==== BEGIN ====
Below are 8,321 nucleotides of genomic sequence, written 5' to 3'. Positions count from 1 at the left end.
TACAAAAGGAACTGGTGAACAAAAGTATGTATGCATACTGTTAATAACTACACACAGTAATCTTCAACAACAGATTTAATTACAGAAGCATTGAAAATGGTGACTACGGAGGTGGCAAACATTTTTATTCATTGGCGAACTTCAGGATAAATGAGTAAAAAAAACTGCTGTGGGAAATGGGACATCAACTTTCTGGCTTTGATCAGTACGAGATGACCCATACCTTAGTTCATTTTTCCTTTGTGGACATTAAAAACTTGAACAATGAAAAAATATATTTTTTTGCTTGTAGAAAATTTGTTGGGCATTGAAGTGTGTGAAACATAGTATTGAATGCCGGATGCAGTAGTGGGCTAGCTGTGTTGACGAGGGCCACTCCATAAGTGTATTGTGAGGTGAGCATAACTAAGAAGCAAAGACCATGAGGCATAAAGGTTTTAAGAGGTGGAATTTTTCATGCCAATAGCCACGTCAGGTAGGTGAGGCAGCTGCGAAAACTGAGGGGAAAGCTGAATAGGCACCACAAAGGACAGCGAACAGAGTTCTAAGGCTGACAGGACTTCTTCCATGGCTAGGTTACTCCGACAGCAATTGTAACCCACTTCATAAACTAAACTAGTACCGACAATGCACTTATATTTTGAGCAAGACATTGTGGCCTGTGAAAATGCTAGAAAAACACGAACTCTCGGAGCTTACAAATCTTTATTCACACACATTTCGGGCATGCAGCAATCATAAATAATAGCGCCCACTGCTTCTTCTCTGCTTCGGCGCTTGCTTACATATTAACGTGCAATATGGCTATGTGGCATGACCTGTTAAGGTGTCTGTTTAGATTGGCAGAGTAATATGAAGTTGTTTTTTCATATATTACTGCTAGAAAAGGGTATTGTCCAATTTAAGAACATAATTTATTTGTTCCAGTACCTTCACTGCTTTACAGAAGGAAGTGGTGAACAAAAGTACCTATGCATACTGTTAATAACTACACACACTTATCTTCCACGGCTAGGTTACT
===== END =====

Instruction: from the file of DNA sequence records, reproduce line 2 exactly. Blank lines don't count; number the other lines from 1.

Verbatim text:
TACAAAAGGAACTGGTGAACAAAAGTATGTATGCATACTGTTAATAACTACACACAGTAATCTTCAACAACAGATTTAATTACAGAAGCATTGAAAATGGTGACTACGGAGGTGGCAAACATTTTTATTCATTGGCGAACTTCAGGATAAATGAGTAAAAAAAACTGCTGTGGGAAATGGGACATCAACTTTCTGGCTTTGATCAGTACGAGATGACCCATACCTTAGTTCATTTTTCCTTTGTGGACATTAAAAACTTGAACAATGAAAAAATATATTTTTTTGCTTGTAGAAAATTTGTTGGGCATTGAAGTGTGTGAAACATAGTATTGAATGCCGGATGCAGTAGTGGGCTAGCTGTGTTGACGAGGGCCACTCCATAAGTGTATTGTGAGGTGAGCATAACTAAGAAGCAAAGACCATGAGGCATAAAGGTTTTAAGAGGTGGAATTTTTCATGCCAATAGCCACGTCAGGTAGGTGAGGCAGCTGCGAAAACTGAGGGGAAAGCTGAATAGGCACCACAAAGGACAGCGAACAGAGTTCTAAGGCTGACAGGACTTCTTCCATGGCTAGGTTACTCCGACAGCAATTGTAACCCACTTCATAAACTAAACTAGTACCGACAATGCACTTATATTTTGAGCAAGACATTGTGGCCTGTGAAAATGCTAGAAAAACACGAACTCTCGGAGCTTACAAATCTTTATTCACACACATTTCGGGCATGCAGCAATCATAAATAATAGCGCCCACTGCTTCTTCTCTGCTTCGGCGCTTGCTTACATATTAACGTGCAATATGGCTATGTGGCATGACCTGTTAAGGTGTCTGTTTAGATTGGCAGAGTAATATGAAGTTGTTTTTTCATATATTACTGCTAGAAAAGGGTATTGTCCAATTTAAGAACATAATTTATTTGTTCCAGTACCTTCACTGCTTTACAGAAGGAAGTGGTGAACAAAAGTACCTATGCATACTGTTAATAACTACACACACTTATCTTCCACGGCTAGGTTACT